Those are the only 2 I have read, so I am going with The Thief of Auschwitz. I should be able to start the audio tomorrow. His books were hard to find in my library system, except for the top 2. I was a bit surprised.
I'm planning to pick Finn up next week.
I've got four books I'm liking on the go, but none of them are driving me on at the moment. Mood thing.
Kings of the Earth by Jon Clinch
Thank you, Linda, for finally getting me to pick up one of the Clinches I've had on my shelf for several years!
I was familiar with the story that served as this novel's inspiration. I grew up in rural New York myself, though not in quite as rural a setting. But I am familiar with the location, and also familiar with the kind of very small community where odd characters are allowed to live their lives without judgment or hostility from other locals.
In Clinch's version of the story, three brothers live together in near isolation tending a farm and land that barely give back enough to sustain them. One brother ends up dead, and suspicion falls on another. But this isn't a murder mystery. It is a story of family and connection, to people, to the land, to the idea of self-reliance and hard work. Told from multiple perspectives and moving back and forth in time, the novel is made up of fragments that shift and move into place and provide glimpses of a community and a family that many wouldn't bother to see or try to understand. It's done with sensitivity and some affection, while never letting up on the grittiness and grim reality of it all. The whole things is very well done.
I'm so glad you enjoyed it, Katie. I know we've talked about it elsewhere, but I wanted to put up the information about Brother's Keeper, the 1992 documentary made about the real family Clinch fictionalized in Kings of the Earth. It's fascinating, and focuses on the murder trial and media circus that followed the death of William Ward outside Oneida, NY. These events don't appear in the novel, which concentrated on the culture of the area and the lives of the individuals. See it if you can, and by all means listen to its soundtrack, with original music by Jay Ungar and Molly Mason, two marvelous acoustic musicians.
>22 laytonwoman3rd: I listened to a bit of the soundtrack earlier today. Good stuff.
>22 laytonwoman3rd: - Just to clarify and make it easier for people to find, I think the documentary is "Brother's Keeper."
>19 laytonwoman3rd: I remember you recommending Belzoni Dreams of Egypt, Linda, but I could not find it in my library system or on audio. So, I went The Thief of Auschwitz and based on the first hour or so, it was an excellent choice.
>21 katiekrug: Loved your review of Kings of the Earth, Katie. I read it nearly 8 years ago, before attending Booktopia. I had seen the documentary years before that and was quite impressed with both.
>22 laytonwoman3rd: I wholeheartedly agree, with seeing Brother's Keeper. It is currently on Netflix. I do not remember the soundtrack. It has been 20-plus years. I will have to check it out.
>25 msf59: I'm sorry your library doesn't have Belzoni, Mark. Neither does mine. In fact, our system has only one Large Print copy of Finn, the audio book on CD,and e-audio available for Finn and Kings of the Earth. He deserves better exposure. I ordered both Belzoni and Thief of Auschwitz directly from Clinch's website, and as a result my copies of both those books are signed. His newest one, coming out in October, should be more widely available, I hope.
I just finished The Thief of Auschwitz. I generally prefer memoirs to fiction in Holocaust literature. It's so hard to get Holocaust fiction right. This is how it should be done. It's my second 5-star book of the year. The Chosen is my other 5-star book, so this challenge is responsible for my best reads so far this year!
>31 cbl_tn: What Stasia said! I'm so glad the challenge is working well for you. I read somewhere that Clinch researched his wife's family history in depth, and that the story in The Thief of Auschwitz is based at least in part on that.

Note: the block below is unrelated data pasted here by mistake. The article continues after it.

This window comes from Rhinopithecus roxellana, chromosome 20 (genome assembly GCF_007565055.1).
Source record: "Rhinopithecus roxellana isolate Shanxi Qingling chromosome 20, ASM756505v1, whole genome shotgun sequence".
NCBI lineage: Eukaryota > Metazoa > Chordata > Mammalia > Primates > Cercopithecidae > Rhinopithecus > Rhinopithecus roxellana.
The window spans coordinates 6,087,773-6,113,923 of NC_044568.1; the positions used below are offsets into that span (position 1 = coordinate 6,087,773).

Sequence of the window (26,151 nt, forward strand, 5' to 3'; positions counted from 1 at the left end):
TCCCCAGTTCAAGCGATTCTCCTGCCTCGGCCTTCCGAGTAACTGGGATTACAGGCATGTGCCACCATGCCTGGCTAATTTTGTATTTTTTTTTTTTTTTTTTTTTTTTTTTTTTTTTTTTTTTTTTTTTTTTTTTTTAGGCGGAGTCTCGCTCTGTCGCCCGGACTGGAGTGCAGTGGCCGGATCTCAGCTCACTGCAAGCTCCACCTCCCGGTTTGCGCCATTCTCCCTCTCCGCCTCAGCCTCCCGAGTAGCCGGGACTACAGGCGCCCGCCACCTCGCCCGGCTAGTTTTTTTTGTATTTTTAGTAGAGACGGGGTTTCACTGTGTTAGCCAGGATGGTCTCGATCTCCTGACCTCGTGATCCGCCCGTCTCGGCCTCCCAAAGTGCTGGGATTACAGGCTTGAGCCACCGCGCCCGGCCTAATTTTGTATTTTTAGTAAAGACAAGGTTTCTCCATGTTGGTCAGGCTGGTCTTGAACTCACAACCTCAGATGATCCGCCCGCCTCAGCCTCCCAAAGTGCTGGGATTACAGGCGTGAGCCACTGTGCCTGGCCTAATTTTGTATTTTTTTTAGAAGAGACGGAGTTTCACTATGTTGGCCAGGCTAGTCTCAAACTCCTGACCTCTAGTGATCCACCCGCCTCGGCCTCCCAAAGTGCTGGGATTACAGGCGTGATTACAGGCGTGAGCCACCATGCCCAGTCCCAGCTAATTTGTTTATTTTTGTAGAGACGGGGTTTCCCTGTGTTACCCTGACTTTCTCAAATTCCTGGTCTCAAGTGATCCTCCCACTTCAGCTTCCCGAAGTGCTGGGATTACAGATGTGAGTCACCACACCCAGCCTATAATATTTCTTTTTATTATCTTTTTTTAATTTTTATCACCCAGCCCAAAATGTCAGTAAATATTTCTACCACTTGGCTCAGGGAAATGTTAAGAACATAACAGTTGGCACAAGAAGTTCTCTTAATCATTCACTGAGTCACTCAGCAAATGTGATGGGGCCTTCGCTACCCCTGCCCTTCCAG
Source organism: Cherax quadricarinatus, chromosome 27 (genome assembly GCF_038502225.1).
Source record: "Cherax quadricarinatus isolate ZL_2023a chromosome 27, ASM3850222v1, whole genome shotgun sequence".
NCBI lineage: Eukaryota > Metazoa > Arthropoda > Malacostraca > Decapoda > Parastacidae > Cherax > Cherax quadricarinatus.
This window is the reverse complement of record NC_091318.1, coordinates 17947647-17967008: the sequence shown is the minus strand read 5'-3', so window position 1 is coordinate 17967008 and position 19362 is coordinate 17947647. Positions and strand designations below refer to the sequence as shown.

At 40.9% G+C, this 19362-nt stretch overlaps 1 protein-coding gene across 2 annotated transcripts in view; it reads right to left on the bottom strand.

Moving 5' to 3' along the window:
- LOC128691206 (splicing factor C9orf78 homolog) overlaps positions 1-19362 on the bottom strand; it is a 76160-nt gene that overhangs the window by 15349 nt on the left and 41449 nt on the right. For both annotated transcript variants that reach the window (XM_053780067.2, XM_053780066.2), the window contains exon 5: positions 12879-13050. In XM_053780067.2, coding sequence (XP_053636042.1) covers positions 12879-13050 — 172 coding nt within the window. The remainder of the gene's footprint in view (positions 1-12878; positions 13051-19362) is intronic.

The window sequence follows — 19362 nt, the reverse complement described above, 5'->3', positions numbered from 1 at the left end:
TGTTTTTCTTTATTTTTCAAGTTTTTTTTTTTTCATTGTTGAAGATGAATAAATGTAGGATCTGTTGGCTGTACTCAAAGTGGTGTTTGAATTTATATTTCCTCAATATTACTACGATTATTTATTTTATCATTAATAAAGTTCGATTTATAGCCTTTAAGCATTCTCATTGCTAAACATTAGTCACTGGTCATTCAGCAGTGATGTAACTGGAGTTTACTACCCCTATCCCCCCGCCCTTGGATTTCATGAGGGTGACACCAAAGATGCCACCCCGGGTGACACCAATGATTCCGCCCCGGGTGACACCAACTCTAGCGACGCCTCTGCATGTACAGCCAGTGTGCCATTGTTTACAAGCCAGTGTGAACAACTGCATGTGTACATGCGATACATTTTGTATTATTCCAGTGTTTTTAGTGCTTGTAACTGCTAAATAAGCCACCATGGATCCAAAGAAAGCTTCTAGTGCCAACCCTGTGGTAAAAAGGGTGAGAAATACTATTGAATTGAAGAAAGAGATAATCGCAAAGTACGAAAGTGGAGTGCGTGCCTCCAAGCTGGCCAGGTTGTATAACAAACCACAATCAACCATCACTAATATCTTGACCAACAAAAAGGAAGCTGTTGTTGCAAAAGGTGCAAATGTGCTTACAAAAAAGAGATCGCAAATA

>30 Caroline_McElwee: I know you've had a lot on your plate, Caroline. I'm just glad you will get to Finn eventually.
We've got a couple days left to squeeze in maybe one more Clinch?
If you're ready to move on, the April thread for Jesmyn Ward is now live.
I never got back here to say I read and loved Finn. I'd read Kings Of the Earth several years ago and loved that one too. My library doesn't have any of his other books so I'll have to try Abe Books. He's such a great storyteller and I like how he takes an actual event and builds on it like he did in K of E and basing a novel on Huck Finn's father was genius although the ending seemed a bit rushed.
I read Kings of the Earth. I have mixed feelings about it. It's a story without a lot of hope. It's compelling and well written, and yet, none of the characters are all that charismatic or sympathetic. I found the neighbor who sort of watched over the brothers to be the most likable. Although the constant shifts in time and narrator were a little disorienting, it also contributed to the sense that you only get to see bits and pieces of the lives of your neighbors. You never know the whole story.
The Thief of Auschwitz by Jon Clinch 4.5 stars
Clinch, a master storyteller, effortlessly moves into a Holocaust story here, following a family, as it struggles to survive Auschwitz. He avoids the over-melodramatic, by keeping the narrative grounded, although there is still plenty here to break your heart. This is my third read, by Clinch and all were excellent. He is batting a 1,000, in my book.
*This was also excellent on audio.
>37 msf59: I had so many other things that I didn't try to read anything by Clinch since I did not committed to any of the challenges this year. I have been reading along on some of them. That one looks like something I would enjoy.
>35 brenzi: It's been many years since I read Finn, and I don't remember what I thought about the ending. I think I must read it again!
>36 nittnut: Well, there certainly isn't a lot of hope in Kings of the Earth . Having known people almost as primitive as the Wards/Proctors in my youth, I know that "hope" is barely a concept they are aware of, and this story was realistic portrayal of what life can be like for a segment of the population many of us will never encounter. "You never know the whole story" is so true, and that's why I love an author like Clinch, who tries to imagine it and share it with us.
>37 msf59: He's batting 1000 with me too, Mark. Can't wait for his next one, due out in October. And speaking of that.....just another reminder that you can pre-order Marley from Amazon. You have to drill down to find it, so here's a link: Marley
>38 thornton37814: Just don't forget the name, Lori!